Sleep tips

Although many students manage to get through 36-hour days on coffee alone, sleeplessness can cause irritability, forgetfulness, and fatigue—none of which they would want to experience during a three-hour exam.
This is where power naps come in handy—they can, according to the American Academy of Sleep Medicine, improve overall alertness and memory, boost mood and increase productivity.
Thus named by James Maas, a social psychologist at Cornell University, power naps are short, taking place during the first two stages of non-rapid eye movement sleep, where the brain transitions from alpha waves to K-complexes, and ending before slow-wave sleep occurs.
These are the usual four steps of taking a power nap:
One: Find a good place to nap (somewhere safe and comfortable).
Two: Have caffeine right before your nap. Caffeine has to travel throughout the intestinal tract before it can be absorbed by the body and be effective. It usually starts working after 20 minutes— the same length of a power nap. When you get up, you will have that chemical energy boost to keep going.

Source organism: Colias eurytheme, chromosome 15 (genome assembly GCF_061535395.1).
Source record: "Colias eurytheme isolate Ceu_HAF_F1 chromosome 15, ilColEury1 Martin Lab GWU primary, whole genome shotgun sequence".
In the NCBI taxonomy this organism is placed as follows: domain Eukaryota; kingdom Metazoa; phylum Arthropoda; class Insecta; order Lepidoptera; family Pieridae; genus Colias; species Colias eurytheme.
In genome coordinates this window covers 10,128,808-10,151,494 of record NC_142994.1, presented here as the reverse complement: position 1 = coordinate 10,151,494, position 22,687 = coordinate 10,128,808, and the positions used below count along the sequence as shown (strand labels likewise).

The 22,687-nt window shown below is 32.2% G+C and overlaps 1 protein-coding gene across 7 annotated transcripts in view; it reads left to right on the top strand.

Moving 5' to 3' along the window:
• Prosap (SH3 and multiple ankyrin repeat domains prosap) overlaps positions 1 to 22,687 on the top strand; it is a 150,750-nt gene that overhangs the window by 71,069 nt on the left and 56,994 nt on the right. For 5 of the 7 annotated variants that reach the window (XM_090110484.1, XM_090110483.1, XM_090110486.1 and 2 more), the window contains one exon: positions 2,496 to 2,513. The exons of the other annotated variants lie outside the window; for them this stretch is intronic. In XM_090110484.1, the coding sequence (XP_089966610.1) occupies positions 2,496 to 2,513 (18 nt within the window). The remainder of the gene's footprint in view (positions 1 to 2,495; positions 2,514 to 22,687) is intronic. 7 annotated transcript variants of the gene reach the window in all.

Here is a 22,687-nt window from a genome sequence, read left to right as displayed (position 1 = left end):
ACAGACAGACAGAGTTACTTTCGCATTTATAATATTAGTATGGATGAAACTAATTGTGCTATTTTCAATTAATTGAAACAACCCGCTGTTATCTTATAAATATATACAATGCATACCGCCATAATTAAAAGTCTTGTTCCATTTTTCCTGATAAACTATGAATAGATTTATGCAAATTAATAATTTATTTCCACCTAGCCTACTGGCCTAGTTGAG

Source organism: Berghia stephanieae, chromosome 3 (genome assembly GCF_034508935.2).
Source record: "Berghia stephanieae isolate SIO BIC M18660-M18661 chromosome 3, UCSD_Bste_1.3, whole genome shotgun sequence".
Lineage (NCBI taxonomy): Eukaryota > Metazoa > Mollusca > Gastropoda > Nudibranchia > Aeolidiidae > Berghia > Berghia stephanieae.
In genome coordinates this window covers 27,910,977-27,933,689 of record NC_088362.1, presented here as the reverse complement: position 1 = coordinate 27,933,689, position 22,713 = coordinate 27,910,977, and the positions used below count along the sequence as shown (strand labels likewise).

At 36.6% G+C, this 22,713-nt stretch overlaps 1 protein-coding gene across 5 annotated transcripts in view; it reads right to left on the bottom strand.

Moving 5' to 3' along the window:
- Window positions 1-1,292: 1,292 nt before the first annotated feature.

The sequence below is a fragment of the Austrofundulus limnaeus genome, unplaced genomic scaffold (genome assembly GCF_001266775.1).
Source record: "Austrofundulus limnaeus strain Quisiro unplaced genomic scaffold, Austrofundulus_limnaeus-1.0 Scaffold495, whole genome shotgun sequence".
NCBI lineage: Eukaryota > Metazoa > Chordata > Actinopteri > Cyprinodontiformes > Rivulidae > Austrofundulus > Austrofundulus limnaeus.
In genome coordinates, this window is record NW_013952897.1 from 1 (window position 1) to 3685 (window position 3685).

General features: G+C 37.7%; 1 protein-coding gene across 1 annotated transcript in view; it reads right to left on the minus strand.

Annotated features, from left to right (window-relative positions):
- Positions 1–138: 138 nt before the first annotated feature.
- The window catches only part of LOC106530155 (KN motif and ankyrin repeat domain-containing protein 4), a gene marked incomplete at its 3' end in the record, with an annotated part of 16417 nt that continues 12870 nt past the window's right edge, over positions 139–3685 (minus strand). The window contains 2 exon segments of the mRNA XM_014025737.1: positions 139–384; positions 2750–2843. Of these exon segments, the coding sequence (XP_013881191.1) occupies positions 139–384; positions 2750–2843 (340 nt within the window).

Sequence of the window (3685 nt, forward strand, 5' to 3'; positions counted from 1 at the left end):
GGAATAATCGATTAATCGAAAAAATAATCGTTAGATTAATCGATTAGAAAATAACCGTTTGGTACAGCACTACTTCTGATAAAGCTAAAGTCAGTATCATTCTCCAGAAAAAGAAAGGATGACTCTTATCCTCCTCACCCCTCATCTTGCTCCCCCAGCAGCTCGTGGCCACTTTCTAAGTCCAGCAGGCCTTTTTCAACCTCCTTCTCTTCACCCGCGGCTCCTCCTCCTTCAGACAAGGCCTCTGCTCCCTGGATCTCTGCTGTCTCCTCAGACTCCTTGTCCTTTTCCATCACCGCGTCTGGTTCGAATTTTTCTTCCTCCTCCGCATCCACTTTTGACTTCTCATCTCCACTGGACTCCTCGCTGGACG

Three: Set an alarm to go off 20 to 25 minutes after you finish drinking your coffee. If you sleep for too long, you may go into deep sleep and feel irritated when you wake up. If this happens, shorten the length of the power nap.
Four: Get up when the alarm goes off. Failure to do so defeats the whole purpose of a power nap.
Remember, naps are a short term fix. As Dr. David Dinges, a professor at the University of Pennsylvania School of Medicine says, “[they] cannot replace adequate recovery sleep over many days.”
With that in mind, good luck with your all-nighters and early morning study sessions.

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